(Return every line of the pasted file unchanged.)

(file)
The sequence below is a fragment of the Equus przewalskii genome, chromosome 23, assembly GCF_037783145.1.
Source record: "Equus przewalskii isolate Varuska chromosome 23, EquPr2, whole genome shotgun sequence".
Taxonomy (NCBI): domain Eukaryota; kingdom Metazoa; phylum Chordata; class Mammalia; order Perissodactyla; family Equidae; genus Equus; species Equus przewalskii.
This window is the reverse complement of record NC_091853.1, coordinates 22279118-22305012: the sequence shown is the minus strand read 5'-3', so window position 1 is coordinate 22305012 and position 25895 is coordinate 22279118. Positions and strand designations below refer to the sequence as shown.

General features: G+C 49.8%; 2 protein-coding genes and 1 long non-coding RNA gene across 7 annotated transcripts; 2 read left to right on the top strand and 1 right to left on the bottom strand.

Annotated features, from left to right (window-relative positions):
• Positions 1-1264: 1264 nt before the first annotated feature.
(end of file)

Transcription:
The sequence below is a fragment of the Equus przewalskii genome, chromosome 23, assembly GCF_037783145.1.
Source record: "Equus przewalskii isolate Varuska chromosome 23, EquPr2, whole genome shotgun sequence".
Taxonomy (NCBI): domain Eukaryota; kingdom Metazoa; phylum Chordata; class Mammalia; order Perissodactyla; family Equidae; genus Equus; species Equus przewalskii.
This window is the reverse complement of record NC_091853.1, coordinates 22279118-22305012: the sequence shown is the minus strand read 5'-3', so window position 1 is coordinate 22305012 and position 25895 is coordinate 22279118. Positions and strand designations below refer to the sequence as shown.

General features: G+C 49.8%; 2 protein-coding genes and 1 long non-coding RNA gene across 7 annotated transcripts; 2 read left to right on the top strand and 1 right to left on the bottom strand.

Annotated features, from left to right (window-relative positions):
• Positions 1-1264: 1264 nt before the first annotated feature.